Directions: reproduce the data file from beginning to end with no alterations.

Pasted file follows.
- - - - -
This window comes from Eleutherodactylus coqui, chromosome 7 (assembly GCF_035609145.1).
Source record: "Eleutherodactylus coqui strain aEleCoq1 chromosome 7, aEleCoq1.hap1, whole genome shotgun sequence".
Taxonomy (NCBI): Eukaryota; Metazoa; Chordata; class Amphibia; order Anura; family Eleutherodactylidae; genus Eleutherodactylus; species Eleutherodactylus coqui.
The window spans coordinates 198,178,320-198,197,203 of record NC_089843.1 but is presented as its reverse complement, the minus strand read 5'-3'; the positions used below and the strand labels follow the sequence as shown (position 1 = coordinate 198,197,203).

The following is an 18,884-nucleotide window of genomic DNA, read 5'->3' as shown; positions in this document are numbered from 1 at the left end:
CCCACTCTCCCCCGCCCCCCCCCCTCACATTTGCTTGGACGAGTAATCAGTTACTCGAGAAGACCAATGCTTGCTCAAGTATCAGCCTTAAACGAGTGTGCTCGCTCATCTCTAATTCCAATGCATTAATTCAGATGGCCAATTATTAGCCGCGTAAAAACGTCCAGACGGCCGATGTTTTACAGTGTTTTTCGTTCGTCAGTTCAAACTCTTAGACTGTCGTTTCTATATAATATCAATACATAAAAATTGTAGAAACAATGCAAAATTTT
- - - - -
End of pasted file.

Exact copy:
This window comes from Eleutherodactylus coqui, chromosome 7 (assembly GCF_035609145.1).
Source record: "Eleutherodactylus coqui strain aEleCoq1 chromosome 7, aEleCoq1.hap1, whole genome shotgun sequence".
Taxonomy (NCBI): Eukaryota; Metazoa; Chordata; class Amphibia; order Anura; family Eleutherodactylidae; genus Eleutherodactylus; species Eleutherodactylus coqui.
The window spans coordinates 198,178,320-198,197,203 of record NC_089843.1 but is presented as its reverse complement, the minus strand read 5'-3'; the positions used below and the strand labels follow the sequence as shown (position 1 = coordinate 198,197,203).

The following is an 18,884-nucleotide window of genomic DNA, read 5'->3' as shown; positions in this document are numbered from 1 at the left end:
CCCACTCTCCCCCGCCCCCCCCCCTCACATTTGCTTGGACGAGTAATCAGTTACTCGAGAAGACCAATGCTTGCTCAAGTATCAGCCTTAAACGAGTGTGCTCGCTCATCTCTAATTCCAATGCATTAATTCAGATGGCCAATTATTAGCCGCGTAAAAACGTCCAGACGGCCGATGTTTTACAGTGTTTTTCGTTCGTCAGTTCAAACTCTTAGACTGTCGTTTCTATATAATATCAATACATAAAAATTGTAGAAACAATGCAAAATTTT